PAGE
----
The differential temperature voltage signal is provided by means of a pair of semiconductive junction circuit assemblies 22 and 24 provided in probes 14 and 16, respectively. In the fonn of the invention shown in the drawing, the circuit assemblies 22 and 24 each include a pair of serially connected diodes D D and D D and resistance members 26 and 28, respectively. The circuit assemblies 22 and 24 are connected in parallel across a battery 13,. The semiconductor junction voltage across each of the circuit assemblies 22 and 24 is connected to the amplifier 12 through resistance members 30 and 32 to provide input voltage signals to the amplifier 12. The input signals to the amplifier are indicated as positive and negative. The negative sign means that the output signal of the amplifier will be 180 phase inverted, while the positive sign means the output signal will be in phase with the input signals. As shown, the negative input receives the reference probe voltage signal and the positive input the remote probe signal.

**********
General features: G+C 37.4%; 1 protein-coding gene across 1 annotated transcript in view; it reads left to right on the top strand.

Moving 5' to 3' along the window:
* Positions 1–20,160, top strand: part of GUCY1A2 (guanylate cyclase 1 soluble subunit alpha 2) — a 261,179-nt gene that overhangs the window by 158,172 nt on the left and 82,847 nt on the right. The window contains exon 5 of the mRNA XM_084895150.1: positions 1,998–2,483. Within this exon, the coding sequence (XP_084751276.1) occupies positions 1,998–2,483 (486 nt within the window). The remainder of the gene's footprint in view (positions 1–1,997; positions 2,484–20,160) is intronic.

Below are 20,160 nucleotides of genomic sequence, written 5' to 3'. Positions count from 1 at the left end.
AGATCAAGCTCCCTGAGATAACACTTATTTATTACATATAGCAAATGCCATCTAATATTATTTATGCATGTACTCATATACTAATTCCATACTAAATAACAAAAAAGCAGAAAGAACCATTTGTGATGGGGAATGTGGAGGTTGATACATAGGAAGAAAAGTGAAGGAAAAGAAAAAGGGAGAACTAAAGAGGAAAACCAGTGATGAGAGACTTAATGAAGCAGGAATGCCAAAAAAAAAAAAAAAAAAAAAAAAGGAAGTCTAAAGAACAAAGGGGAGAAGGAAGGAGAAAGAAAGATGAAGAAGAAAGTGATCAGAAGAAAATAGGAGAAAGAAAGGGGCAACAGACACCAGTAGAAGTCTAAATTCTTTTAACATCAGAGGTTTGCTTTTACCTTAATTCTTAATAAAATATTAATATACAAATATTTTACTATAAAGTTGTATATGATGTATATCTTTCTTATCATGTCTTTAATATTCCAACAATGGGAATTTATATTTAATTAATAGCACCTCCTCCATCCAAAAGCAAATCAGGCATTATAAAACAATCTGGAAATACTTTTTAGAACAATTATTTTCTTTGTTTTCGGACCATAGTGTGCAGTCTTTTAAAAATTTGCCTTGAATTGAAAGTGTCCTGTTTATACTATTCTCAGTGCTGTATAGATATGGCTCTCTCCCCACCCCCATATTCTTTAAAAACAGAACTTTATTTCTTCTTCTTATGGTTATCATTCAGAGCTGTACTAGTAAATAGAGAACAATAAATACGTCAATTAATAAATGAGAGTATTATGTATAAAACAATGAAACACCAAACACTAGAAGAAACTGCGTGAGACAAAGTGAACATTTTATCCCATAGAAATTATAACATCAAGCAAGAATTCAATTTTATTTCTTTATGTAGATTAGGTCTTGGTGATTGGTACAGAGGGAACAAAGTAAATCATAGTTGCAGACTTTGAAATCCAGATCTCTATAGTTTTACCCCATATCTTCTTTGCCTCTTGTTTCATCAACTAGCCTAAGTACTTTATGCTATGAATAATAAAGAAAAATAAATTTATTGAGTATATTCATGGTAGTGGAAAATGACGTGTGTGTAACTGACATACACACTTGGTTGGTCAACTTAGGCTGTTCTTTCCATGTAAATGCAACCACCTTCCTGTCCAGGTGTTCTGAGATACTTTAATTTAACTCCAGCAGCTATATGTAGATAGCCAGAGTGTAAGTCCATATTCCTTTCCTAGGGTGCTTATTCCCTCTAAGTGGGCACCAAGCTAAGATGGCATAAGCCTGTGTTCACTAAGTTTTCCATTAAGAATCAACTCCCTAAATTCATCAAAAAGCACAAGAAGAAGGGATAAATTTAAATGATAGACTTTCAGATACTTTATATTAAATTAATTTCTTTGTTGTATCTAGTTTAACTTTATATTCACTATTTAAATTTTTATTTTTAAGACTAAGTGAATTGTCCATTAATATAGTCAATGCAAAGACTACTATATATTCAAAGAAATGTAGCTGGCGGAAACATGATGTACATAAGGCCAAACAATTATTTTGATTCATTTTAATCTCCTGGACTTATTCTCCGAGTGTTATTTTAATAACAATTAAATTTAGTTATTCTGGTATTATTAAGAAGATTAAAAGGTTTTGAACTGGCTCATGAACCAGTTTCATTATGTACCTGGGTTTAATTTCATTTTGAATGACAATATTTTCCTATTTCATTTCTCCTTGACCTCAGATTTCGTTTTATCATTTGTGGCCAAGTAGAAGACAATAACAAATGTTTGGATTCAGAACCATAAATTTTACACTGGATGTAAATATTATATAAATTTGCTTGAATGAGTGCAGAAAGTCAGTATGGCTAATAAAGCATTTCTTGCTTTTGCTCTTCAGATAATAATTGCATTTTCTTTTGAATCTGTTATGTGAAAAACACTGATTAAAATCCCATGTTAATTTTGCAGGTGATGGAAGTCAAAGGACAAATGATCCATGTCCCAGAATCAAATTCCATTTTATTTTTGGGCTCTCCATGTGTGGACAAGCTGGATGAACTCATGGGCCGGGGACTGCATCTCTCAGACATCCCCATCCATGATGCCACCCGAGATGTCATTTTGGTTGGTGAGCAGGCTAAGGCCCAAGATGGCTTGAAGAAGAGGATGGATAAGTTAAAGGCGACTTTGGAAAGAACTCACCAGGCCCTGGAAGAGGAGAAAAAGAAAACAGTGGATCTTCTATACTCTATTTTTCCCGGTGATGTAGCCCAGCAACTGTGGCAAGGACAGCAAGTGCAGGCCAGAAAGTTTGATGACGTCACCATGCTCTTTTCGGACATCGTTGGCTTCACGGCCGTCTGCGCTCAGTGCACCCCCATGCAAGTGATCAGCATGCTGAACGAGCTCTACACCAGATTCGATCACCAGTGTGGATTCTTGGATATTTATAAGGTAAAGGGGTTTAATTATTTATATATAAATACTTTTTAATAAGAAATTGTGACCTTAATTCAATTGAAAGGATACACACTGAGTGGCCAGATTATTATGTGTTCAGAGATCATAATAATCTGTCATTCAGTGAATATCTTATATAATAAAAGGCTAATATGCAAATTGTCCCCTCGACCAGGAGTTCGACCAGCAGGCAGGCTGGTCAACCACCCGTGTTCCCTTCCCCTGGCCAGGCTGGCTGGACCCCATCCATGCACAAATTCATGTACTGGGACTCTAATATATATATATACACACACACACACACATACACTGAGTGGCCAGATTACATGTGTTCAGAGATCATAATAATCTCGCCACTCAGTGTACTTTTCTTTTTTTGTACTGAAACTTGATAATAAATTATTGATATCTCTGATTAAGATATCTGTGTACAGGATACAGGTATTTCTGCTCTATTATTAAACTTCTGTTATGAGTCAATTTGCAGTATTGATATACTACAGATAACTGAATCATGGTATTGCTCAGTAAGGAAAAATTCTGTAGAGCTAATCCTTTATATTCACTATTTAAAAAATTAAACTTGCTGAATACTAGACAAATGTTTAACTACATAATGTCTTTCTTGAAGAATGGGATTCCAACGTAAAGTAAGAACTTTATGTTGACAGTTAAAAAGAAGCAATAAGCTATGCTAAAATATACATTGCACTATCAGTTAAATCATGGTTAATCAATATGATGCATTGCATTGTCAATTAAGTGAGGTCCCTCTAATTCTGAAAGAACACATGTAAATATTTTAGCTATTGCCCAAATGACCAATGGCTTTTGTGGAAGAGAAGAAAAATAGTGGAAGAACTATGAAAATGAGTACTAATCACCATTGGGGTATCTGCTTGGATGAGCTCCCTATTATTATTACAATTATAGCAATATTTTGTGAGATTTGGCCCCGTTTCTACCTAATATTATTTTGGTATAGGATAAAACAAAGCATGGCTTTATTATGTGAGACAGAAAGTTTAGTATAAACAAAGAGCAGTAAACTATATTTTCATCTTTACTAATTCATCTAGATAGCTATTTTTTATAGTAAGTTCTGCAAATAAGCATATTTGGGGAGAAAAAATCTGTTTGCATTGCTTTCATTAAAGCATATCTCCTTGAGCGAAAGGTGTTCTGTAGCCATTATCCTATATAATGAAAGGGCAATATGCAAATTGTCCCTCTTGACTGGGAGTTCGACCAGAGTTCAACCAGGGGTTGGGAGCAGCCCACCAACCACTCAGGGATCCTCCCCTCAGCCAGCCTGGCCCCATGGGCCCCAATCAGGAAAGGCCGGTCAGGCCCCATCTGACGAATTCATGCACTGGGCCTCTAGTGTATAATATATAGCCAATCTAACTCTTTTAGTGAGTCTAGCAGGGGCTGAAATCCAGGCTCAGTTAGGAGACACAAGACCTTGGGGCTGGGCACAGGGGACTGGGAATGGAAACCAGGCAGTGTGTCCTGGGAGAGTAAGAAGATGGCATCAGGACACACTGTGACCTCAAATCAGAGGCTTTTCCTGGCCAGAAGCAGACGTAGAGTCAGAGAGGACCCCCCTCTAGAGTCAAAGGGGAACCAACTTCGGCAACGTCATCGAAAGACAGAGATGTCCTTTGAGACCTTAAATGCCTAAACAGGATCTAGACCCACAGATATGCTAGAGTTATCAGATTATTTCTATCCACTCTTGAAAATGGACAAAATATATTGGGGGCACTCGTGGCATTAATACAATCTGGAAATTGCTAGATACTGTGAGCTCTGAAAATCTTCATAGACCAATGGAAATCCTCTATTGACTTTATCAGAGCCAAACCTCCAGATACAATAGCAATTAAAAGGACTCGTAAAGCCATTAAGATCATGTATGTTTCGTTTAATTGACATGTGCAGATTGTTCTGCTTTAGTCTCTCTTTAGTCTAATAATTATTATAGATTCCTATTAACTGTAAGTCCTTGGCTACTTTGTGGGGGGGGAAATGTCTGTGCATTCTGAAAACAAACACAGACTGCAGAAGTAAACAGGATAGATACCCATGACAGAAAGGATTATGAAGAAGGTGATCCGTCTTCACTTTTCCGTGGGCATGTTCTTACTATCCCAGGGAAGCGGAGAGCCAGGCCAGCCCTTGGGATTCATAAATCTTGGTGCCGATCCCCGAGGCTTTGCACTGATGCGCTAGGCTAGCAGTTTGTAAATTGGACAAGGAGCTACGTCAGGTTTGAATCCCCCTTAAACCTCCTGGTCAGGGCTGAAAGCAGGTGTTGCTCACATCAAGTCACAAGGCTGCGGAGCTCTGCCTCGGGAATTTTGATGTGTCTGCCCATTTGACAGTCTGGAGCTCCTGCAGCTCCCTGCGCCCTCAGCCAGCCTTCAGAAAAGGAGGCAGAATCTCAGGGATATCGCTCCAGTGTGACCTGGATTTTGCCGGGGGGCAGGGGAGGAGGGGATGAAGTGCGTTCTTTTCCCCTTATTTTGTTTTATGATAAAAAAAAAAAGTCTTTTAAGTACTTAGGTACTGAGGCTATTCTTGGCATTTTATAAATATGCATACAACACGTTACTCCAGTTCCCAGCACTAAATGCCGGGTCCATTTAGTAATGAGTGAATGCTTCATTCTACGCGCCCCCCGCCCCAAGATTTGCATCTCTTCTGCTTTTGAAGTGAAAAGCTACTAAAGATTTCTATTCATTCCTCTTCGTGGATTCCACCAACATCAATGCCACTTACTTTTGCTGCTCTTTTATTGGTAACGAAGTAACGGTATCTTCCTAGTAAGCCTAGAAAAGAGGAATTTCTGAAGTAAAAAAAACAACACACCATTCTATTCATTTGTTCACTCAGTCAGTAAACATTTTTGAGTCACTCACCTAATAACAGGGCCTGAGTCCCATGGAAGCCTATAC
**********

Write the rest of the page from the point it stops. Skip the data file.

The diodes D D D and D, provide a linear forward-voltage drop with a change in temperature at constant DC bias current. In the embodiment disclosed each diode is assumed to have a linear voltage drop characteristic of 2 millivolts per degree centigrade which is called the temperature coefficient of 2mv./ C. This may vary depending on the device used in the probes. In order to achieve a high sensing accuracy over a wide temperature range the diodes D D D and D, can be matched in proper pairs. The absolute voltage across each semiconductor junction can be modified by changing the DC bias current through the diode. This adjustment can also be used to vary the temperature coefficient if needed. When the temperature at both probes I4 and 16 is equal, the voltage across each of the assemblies 22 and 24 will also be equal and equal voltage will be supplied at the positive and negative inputs to the amplifier 12. However, when a temperature difference exists between the assemblies, a differential voltage will exist across the assemblies which will produce a change in the output voltage of the amplifier. Any PN junction or even multijunction device having a linear temperature-sensitive voltage drop characteristic can be used for sensing temperatures in the sensing network. Such junction devices as thyristors (SCR), multipellet stabistors, tunnel diodes, zener diodes or a transistor can be used in this system. The sensitivity of the temperature-sensing system can be increased by using multiple series connected junction devices in the sensing network.